PACCAR Inc (PCAR) CEO Preston Feight on Q1 2022 Results - Earnings Call Transcript

Apr. 26, 2022 12:56 PM ETPACCAR Inc (PCAR)
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PACCAR Inc (NASDAQ:PCAR) Q1 2022 Earnings Conference Call April 26, 2022 11:00 AM ET

Company Participants

Ken Hastings - Director of Investor Relations

Preston Feight - Chief Executive Officer

Harrie Schippers - President & Chief Financial Officer

Michael Barkley - Senior Vice President & Controller

Conference Call Participants

Tami Zakaria - JPMorgan

Steven Fisher - UBS

Tim Thein - Citigroup

Jamie Cook - Credit Suisse

Steven Volkmann - Jefferies

David Raso - Evercore ISI

John Joyner - BMO

Nicole DeBlase - Deutsche Bank

Robert Wertheimer - Melius Research

Jerry Revich - Goldman Sachs

Chad Dillard - Bernstein

Ross Gilardi - Bank of America

Jeff Kauffman - Vertical Research

Felix Boeschen - Raymond James

Courtney Yakavonis - Morgan Stanley

Matt Elkott - Cowen

Operator

Good morning, and welcome to PACCAR's First Quarter 2022 Earnings Conference Call. [Operator Instructions] Today's call is being recorded and if anyone has an objection, they should disconnect at this time. I would now like to introduce Mr. Ken Hastings, PACCAR's Director of Investor Relations. Mr. Hastings, please go ahead.

Ken Hastings

Good morning. We would like to welcome those listening by phone and those on the webcast. My name is Ken Hastings, PACCAR's Director of Investor Relations. And joining me this morning are Preston Feight, Chief Executive Officer; Harry Schippers, President and Chief Financial Officer; and Michael Barkley, Senior Vice Present and Controller. As with prior conference calls, we ask that any members of the media on the line participate in a listen-only mode.

Certain information presented today will be forward-looking and involve risks and uncertainties, including general economic and competitive conditions that may affect expected results. For additional information, please see our SEC filings and the Investor Relations page of paccar.com. I would now like to introduce Preston Feight.

Preston Feight

Good morning. Harry Schippers, Michael Barkley and I will update you on our first quarter results and business highlights. PACCAR achieved excellent revenues and net income in the first quarter. PACCAR sales and financial services revenues increased 11% to $6.470 billion. Net income increased 28% to $601 million. PACCAR Parts first quarter revenues increased by 20% to a record $1.39 billion. Parts, pretax profits were a record $340 million, 35% higher than the same period last year. Truck, Parts and Other gross margins expanded to 13.4% in the first quarter compared to 11.6% in the fourth quarter of last year.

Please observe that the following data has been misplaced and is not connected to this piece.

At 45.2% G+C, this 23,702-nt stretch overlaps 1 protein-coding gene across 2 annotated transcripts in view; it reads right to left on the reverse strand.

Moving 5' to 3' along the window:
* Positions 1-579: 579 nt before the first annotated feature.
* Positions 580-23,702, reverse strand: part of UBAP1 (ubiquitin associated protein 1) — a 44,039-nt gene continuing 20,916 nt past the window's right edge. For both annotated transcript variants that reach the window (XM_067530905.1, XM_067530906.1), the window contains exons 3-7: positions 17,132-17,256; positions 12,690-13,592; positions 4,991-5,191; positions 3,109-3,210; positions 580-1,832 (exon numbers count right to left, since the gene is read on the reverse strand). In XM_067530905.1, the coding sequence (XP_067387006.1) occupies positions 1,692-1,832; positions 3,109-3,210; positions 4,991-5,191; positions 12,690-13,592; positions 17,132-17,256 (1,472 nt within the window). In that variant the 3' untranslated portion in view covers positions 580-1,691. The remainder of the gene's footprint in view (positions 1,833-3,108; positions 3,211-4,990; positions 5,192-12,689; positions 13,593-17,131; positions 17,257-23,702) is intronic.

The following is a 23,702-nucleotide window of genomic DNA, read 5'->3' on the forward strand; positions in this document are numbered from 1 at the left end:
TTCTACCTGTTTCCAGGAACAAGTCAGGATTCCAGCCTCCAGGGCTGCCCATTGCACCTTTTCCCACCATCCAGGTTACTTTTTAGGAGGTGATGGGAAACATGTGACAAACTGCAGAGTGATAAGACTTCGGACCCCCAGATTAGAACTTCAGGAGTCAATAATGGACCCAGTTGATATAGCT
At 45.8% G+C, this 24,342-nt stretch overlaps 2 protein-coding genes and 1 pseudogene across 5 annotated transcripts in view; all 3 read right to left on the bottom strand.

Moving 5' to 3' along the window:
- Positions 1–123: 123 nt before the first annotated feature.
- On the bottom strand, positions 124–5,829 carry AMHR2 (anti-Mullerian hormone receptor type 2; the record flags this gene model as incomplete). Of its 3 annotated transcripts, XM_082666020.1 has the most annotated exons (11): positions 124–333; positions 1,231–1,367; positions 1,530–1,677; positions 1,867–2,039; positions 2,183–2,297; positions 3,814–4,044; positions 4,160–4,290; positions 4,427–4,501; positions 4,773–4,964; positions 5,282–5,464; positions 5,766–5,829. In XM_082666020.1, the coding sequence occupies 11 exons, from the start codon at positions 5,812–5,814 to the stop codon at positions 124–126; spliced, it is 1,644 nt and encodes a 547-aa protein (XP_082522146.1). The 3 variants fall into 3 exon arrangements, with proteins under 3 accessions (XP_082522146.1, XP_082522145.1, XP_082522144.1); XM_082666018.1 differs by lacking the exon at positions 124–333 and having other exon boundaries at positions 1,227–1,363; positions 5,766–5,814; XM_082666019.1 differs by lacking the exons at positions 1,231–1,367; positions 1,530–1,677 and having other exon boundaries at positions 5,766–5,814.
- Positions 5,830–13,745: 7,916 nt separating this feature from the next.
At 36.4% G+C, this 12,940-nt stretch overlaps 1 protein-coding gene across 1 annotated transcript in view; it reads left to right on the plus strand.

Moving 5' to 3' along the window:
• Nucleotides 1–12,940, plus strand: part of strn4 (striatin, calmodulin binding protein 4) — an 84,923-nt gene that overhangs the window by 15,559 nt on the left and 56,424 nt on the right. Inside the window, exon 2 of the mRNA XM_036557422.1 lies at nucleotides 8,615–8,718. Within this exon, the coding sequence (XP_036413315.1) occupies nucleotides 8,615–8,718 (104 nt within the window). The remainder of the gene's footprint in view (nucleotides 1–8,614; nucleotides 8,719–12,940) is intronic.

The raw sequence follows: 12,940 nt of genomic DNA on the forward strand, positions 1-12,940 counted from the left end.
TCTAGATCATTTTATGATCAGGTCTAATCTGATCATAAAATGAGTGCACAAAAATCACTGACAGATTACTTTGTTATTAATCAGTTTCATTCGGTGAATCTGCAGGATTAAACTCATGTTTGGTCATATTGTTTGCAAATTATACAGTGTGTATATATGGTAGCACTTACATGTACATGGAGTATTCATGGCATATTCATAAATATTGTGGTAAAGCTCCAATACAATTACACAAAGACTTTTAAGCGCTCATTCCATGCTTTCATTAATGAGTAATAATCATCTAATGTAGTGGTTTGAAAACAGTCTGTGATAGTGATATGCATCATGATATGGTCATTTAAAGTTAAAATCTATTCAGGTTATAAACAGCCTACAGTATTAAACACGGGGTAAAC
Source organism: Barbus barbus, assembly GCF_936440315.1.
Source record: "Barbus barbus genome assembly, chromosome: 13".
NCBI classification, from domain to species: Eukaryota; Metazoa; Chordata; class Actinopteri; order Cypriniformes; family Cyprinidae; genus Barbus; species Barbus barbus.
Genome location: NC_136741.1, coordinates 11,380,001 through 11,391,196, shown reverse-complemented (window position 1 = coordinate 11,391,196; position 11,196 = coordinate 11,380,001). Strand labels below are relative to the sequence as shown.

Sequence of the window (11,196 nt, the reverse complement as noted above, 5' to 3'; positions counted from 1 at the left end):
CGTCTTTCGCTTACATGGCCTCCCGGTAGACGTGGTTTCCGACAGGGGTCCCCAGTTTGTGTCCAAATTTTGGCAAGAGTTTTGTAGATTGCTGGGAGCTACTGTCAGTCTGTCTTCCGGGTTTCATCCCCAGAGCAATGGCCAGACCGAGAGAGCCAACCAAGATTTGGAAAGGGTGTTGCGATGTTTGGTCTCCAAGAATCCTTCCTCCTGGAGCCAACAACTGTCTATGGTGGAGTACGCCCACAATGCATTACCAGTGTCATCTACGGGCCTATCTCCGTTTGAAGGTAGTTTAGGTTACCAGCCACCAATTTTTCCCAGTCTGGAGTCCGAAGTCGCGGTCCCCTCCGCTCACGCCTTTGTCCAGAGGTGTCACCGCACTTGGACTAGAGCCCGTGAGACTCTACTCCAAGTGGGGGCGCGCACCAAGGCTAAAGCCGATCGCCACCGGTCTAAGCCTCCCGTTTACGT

PACCAR Financial had a record quarter, increasing pretax income by 92% to $147 million due to healthy new business volume and strong used truck results. I appreciate PACCAR's outstanding employees, who delivered the excellent financial results and the highest quality trucks and transportation solutions in the industry. Last year, PACCAR introduced a complete, new product lineup of Peterbilt, Kenworth and DAF heavy and medium-duty trucks. This was a record number of new product introductions and these investments are generating excellent results for the company.

Our customers are benefiting from the industry-leading fuel efficiency, while drivers love the new digital instrumentation, luxurious interiors, stylish LED headlights and beautiful exterior styling. The new trucks and growth in PACCAR's aftermarket business contributed to the increased gross margins this quarter. We expect gross margins to continue increasing this year as the new trucks become a higher percentage of the build.

Looking at the economy, US GDP is estimated to grow 3.2% and industrial production is projected to expand 4.4% this year, which continues to provide a favorable operating environment for PACCAR and its customers. We estimate the US and Canadian Class 8 market to be in the range of 260,000 to 290,000 trucks. The European and UK economies are also experiencing good economic growth. Economists project UK GDP to increase 4% and European GDP to increase by 3.2%.

The 2022 European truck market is expected to be in a range of 270,000 to 300,000 trucks. We expect truck markets to remain strong. PACCAR's industry-leading new truck lineup, highly efficient factories, best-in-class parts and Financial Services business and the continued development of advanced technologies are creating an exciting future.

Harrie Schippers, will now provide an update on PACCAR Parts, PACCAR Financial Services and other business highlights.

Harrie Schippers

Thanks, Preston. PACCAR delivered 43,000 trucks during the first quarter. We're focused on increasing production in our factories, and estimate second quarter deliveries to be in the range of 44,000 to 48,000 trucks. Truck, Parts and Other gross margins increased to 13.4% in the first quarter.